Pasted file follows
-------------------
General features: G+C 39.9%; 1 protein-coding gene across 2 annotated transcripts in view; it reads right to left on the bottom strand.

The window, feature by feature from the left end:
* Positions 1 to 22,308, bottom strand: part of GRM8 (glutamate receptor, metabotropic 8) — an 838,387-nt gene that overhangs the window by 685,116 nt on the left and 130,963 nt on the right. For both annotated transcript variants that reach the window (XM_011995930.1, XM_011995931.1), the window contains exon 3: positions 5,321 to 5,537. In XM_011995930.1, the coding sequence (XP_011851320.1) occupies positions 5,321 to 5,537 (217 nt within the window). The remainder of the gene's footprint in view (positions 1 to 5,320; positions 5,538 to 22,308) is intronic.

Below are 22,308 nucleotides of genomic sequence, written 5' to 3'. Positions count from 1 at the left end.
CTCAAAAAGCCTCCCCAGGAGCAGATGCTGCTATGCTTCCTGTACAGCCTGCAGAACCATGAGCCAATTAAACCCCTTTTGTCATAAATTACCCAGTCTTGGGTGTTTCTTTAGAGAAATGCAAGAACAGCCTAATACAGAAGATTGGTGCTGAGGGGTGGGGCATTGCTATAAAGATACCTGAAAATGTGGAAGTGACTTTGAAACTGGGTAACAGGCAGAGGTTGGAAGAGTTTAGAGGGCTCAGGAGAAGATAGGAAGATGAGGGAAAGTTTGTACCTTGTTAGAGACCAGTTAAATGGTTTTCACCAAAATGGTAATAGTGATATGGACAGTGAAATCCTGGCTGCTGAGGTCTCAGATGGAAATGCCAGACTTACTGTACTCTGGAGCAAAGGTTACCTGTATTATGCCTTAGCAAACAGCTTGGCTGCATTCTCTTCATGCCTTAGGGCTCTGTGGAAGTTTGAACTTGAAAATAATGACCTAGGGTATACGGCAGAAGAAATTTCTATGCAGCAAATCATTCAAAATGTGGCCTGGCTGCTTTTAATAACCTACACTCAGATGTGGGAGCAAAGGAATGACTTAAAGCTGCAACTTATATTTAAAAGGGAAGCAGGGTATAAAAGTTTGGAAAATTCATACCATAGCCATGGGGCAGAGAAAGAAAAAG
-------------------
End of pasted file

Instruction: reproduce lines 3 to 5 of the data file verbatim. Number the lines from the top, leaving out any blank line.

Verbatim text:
* Positions 1 to 22,308, bottom strand: part of GRM8 (glutamate receptor, metabotropic 8) — an 838,387-nt gene that overhangs the window by 685,116 nt on the left and 130,963 nt on the right. For both annotated transcript variants that reach the window (XM_011995930.1, XM_011995931.1), the window contains exon 3: positions 5,321 to 5,537. In XM_011995930.1, the coding sequence (XP_011851320.1) occupies positions 5,321 to 5,537 (217 nt within the window). The remainder of the gene's footprint in view (positions 1 to 5,320; positions 5,538 to 22,308) is intronic.

Below are 22,308 nucleotides of genomic sequence, written 5' to 3'. Positions count from 1 at the left end.
CTCAAAAAGCCTCCCCAGGAGCAGATGCTGCTATGCTTCCTGTACAGCCTGCAGAACCATGAGCCAATTAAACCCCTTTTGTCATAAATTACCCAGTCTTGGGTGTTTCTTTAGAGAAATGCAAGAACAGCCTAATACAGAAGATTGGTGCTGAGGGGTGGGGCATTGCTATAAAGATACCTGAAAATGTGGAAGTGACTTTGAAACTGGGTAACAGGCAGAGGTTGGAAGAGTTTAGAGGGCTCAGGAGAAGATAGGAAGATGAGGGAAAGTTTGTACCTTGTTAGAGACCAGTTAAATGGTTTTCACCAAAATGGTAATAGTGATATGGACAGTGAAATCCTGGCTGCTGAGGTCTCAGATGGAAATGCCAGACTTACTGTACTCTGGAGCAAAGGTTACCTGTATTATGCCTTAGCAAACAGCTTGGCTGCATTCTCTTCATGCCTTAGGGCTCTGTGGAAGTTTGAACTTGAAAATAATGACCTAGGGTATACGGCAGAAGAAATTTCTATGCAGCAAATCATTCAAAATGTGGCCTGGCTGCTTTTAATAACCTACACTCAGATGTGGGAGCAAAGGAATGACTTAAAGCTGCAACTTATATTTAAAAGGGAAGCAGGGTATAAAAGTTTGGAAAATTCATACCATAGCCATGGGGCAGAGAAAGAAAAAG